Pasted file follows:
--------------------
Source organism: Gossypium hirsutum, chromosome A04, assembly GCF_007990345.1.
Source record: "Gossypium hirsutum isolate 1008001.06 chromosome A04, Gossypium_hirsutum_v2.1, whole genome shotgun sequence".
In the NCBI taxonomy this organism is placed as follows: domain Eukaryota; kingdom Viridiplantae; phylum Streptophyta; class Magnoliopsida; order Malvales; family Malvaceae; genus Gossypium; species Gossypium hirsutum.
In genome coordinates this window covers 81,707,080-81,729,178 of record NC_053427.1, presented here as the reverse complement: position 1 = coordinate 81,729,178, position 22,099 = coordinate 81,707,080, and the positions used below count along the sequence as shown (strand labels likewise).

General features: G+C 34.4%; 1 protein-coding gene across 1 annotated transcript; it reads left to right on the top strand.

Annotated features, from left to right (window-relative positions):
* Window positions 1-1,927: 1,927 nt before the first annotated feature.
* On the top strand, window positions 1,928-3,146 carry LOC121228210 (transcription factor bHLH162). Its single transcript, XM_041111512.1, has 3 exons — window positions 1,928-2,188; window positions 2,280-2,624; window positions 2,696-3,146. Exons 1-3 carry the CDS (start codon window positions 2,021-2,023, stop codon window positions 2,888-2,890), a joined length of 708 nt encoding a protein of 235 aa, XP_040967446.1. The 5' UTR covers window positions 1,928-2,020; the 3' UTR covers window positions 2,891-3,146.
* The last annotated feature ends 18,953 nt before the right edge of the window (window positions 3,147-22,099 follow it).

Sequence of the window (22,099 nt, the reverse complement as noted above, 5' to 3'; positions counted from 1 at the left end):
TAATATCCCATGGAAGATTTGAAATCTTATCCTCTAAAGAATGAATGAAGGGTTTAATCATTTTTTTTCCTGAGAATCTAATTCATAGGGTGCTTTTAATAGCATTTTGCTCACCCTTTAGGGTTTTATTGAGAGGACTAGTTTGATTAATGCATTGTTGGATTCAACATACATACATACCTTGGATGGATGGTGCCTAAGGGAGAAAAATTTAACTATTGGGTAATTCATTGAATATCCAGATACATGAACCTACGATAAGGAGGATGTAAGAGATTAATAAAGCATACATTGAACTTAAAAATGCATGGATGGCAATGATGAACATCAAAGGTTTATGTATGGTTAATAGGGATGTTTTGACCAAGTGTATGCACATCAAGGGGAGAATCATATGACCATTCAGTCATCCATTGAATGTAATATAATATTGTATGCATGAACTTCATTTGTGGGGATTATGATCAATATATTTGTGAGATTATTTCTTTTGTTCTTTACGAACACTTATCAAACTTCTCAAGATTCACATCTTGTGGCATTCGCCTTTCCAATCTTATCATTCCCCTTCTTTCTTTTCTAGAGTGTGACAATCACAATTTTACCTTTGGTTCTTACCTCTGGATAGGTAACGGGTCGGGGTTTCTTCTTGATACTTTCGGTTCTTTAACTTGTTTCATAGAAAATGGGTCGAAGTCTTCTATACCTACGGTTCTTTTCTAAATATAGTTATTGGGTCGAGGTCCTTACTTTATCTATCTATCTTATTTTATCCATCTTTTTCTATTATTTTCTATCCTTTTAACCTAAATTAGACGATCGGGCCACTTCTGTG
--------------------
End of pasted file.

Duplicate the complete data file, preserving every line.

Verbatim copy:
Source organism: Gossypium hirsutum, chromosome A04, assembly GCF_007990345.1.
Source record: "Gossypium hirsutum isolate 1008001.06 chromosome A04, Gossypium_hirsutum_v2.1, whole genome shotgun sequence".
In the NCBI taxonomy this organism is placed as follows: domain Eukaryota; kingdom Viridiplantae; phylum Streptophyta; class Magnoliopsida; order Malvales; family Malvaceae; genus Gossypium; species Gossypium hirsutum.
In genome coordinates this window covers 81,707,080-81,729,178 of record NC_053427.1, presented here as the reverse complement: position 1 = coordinate 81,729,178, position 22,099 = coordinate 81,707,080, and the positions used below count along the sequence as shown (strand labels likewise).

General features: G+C 34.4%; 1 protein-coding gene across 1 annotated transcript; it reads left to right on the top strand.

Annotated features, from left to right (window-relative positions):
* Window positions 1-1,927: 1,927 nt before the first annotated feature.
* On the top strand, window positions 1,928-3,146 carry LOC121228210 (transcription factor bHLH162). Its single transcript, XM_041111512.1, has 3 exons — window positions 1,928-2,188; window positions 2,280-2,624; window positions 2,696-3,146. Exons 1-3 carry the CDS (start codon window positions 2,021-2,023, stop codon window positions 2,888-2,890), a joined length of 708 nt encoding a protein of 235 aa, XP_040967446.1. The 5' UTR covers window positions 1,928-2,020; the 3' UTR covers window positions 2,891-3,146.
* The last annotated feature ends 18,953 nt before the right edge of the window (window positions 3,147-22,099 follow it).

Sequence of the window (22,099 nt, the reverse complement as noted above, 5' to 3'; positions counted from 1 at the left end):
TAATATCCCATGGAAGATTTGAAATCTTATCCTCTAAAGAATGAATGAAGGGTTTAATCATTTTTTTTCCTGAGAATCTAATTCATAGGGTGCTTTTAATAGCATTTTGCTCACCCTTTAGGGTTTTATTGAGAGGACTAGTTTGATTAATGCATTGTTGGATTCAACATACATACATACCTTGGATGGATGGTGCCTAAGGGAGAAAAATTTAACTATTGGGTAATTCATTGAATATCCAGATACATGAACCTACGATAAGGAGGATGTAAGAGATTAATAAAGCATACATTGAACTTAAAAATGCATGGATGGCAATGATGAACATCAAAGGTTTATGTATGGTTAATAGGGATGTTTTGACCAAGTGTATGCACATCAAGGGGAGAATCATATGACCATTCAGTCATCCATTGAATGTAATATAATATTGTATGCATGAACTTCATTTGTGGGGATTATGATCAATATATTTGTGAGATTATTTCTTTTGTTCTTTACGAACACTTATCAAACTTCTCAAGATTCACATCTTGTGGCATTCGCCTTTCCAATCTTATCATTCCCCTTCTTTCTTTTCTAGAGTGTGACAATCACAATTTTACCTTTGGTTCTTACCTCTGGATAGGTAACGGGTCGGGGTTTCTTCTTGATACTTTCGGTTCTTTAACTTGTTTCATAGAAAATGGGTCGAAGTCTTCTATACCTACGGTTCTTTTCTAAATATAGTTATTGGGTCGAGGTCCTTACTTTATCTATCTATCTTATTTTATCCATCTTTTTCTATTATTTTCTATCCTTTTAACCTAAATTAGACGATCGGGCCACTTCTGTG